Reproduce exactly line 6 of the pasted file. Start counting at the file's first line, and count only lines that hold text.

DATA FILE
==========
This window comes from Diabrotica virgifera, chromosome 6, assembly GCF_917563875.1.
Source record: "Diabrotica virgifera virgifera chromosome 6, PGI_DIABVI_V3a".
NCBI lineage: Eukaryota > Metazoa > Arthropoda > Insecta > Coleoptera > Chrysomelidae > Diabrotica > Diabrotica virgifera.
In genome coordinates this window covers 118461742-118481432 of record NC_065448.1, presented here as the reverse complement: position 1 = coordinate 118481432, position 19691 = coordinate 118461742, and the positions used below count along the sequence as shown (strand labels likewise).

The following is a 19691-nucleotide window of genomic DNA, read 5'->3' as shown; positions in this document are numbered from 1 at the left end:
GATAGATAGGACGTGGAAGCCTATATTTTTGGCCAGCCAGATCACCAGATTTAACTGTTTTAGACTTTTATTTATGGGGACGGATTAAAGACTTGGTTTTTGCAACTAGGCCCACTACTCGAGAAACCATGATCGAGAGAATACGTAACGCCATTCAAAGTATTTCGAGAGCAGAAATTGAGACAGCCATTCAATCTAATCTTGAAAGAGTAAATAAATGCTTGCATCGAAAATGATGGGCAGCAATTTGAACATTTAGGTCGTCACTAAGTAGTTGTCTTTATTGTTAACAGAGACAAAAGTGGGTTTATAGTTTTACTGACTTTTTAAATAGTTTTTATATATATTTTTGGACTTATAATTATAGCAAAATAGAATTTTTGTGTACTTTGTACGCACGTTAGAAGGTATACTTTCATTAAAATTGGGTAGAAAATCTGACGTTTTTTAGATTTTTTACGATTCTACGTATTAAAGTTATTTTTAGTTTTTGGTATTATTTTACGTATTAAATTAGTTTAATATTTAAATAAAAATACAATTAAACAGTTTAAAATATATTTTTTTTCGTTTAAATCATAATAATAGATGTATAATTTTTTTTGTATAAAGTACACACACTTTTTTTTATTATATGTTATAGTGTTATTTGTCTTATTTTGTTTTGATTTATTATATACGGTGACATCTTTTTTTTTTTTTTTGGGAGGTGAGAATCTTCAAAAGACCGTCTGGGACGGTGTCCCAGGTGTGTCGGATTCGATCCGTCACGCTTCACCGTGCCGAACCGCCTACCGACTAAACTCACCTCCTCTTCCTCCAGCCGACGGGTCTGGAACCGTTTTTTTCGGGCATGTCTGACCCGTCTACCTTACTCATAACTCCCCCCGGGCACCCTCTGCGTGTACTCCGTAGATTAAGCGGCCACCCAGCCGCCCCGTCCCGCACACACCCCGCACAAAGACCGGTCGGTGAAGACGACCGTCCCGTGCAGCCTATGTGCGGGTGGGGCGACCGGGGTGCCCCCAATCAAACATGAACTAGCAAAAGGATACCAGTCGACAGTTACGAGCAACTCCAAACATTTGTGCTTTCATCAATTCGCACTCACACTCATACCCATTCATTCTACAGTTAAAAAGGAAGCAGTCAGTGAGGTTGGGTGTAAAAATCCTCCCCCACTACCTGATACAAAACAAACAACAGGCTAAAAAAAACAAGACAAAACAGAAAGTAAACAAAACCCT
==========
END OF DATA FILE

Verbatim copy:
GATAGATAGGACGTGGAAGCCTATATTTTTGGCCAGCCAGATCACCAGATTTAACTGTTTTAGACTTTTATTTATGGGGACGGATTAAAGACTTGGTTTTTGCAACTAGGCCCACTACTCGAGAAACCATGATCGAGAGAATACGTAACGCCATTCAAAGTATTTCGAGAGCAGAAATTGAGACAGCCATTCAATCTAATCTTGAAAGAGTAAATAAATGCTTGCATCGAAAATGATGGGCAGCAATTTGAACATTTAGGTCGTCACTAAGTAGTTGTCTTTATTGTTAACAGAGACAAAAGTGGGTTTATAGTTTTACTGACTTTTTAAATAGTTTTTATATATATTTTTGGACTTATAATTATAGCAAAATAGAATTTTTGTGTACTTTGTACGCACGTTAGAAGGTATACTTTCATTAAAATTGGGTAGAAAATCTGACGTTTTTTAGATTTTTTACGATTCTACGTATTAAAGTTATTTTTAGTTTTTGGTATTATTTTACGTATTAAATTAGTTTAATATTTAAATAAAAATACAATTAAACAGTTTAAAATATATTTTTTTTCGTTTAAATCATAATAATAGATGTATAATTTTTTTTGTATAAAGTACACACACTTTTTTTTATTATATGTTATAGTGTTATTTGTCTTATTTTGTTTTGATTTATTATATACGGTGACATCTTTTTTTTTTTTTTTGGGAGGTGAGAATCTTCAAAAGACCGTCTGGGACGGTGTCCCAGGTGTGTCGGATTCGATCCGTCACGCTTCACCGTGCCGAACCGCCTACCGACTAAACTCACCTCCTCTTCCTCCAGCCGACGGGTCTGGAACCGTTTTTTTCGGGCATGTCTGACCCGTCTACCTTACTCATAACTCCCCCCGGGCACCCTCTGCGTGTACTCCGTAGATTAAGCGGCCACCCAGCCGCCCCGTCCCGCACACACCCCGCACAAAGACCGGTCGGTGAAGACGACCGTCCCGTGCAGCCTATGTGCGGGTGGGGCGACCGGGGTGCCCCCAATCAAACATGAACTAGCAAAAGGATACCAGTCGACAGTTACGAGCAACTCCAAACATTTGTGCTTTCATCAATTCGCACTCACACTCATACCCATTCATTCTACAGTTAAAAAGGAAGCAGTCAGTGAGGTTGGGTGTAAAAATCCTCCCCCACTACCTGATACAAAACAAACAACAGGCTAAAAAAAACAAGACAAAACAGAAAGTAAACAAAACCCT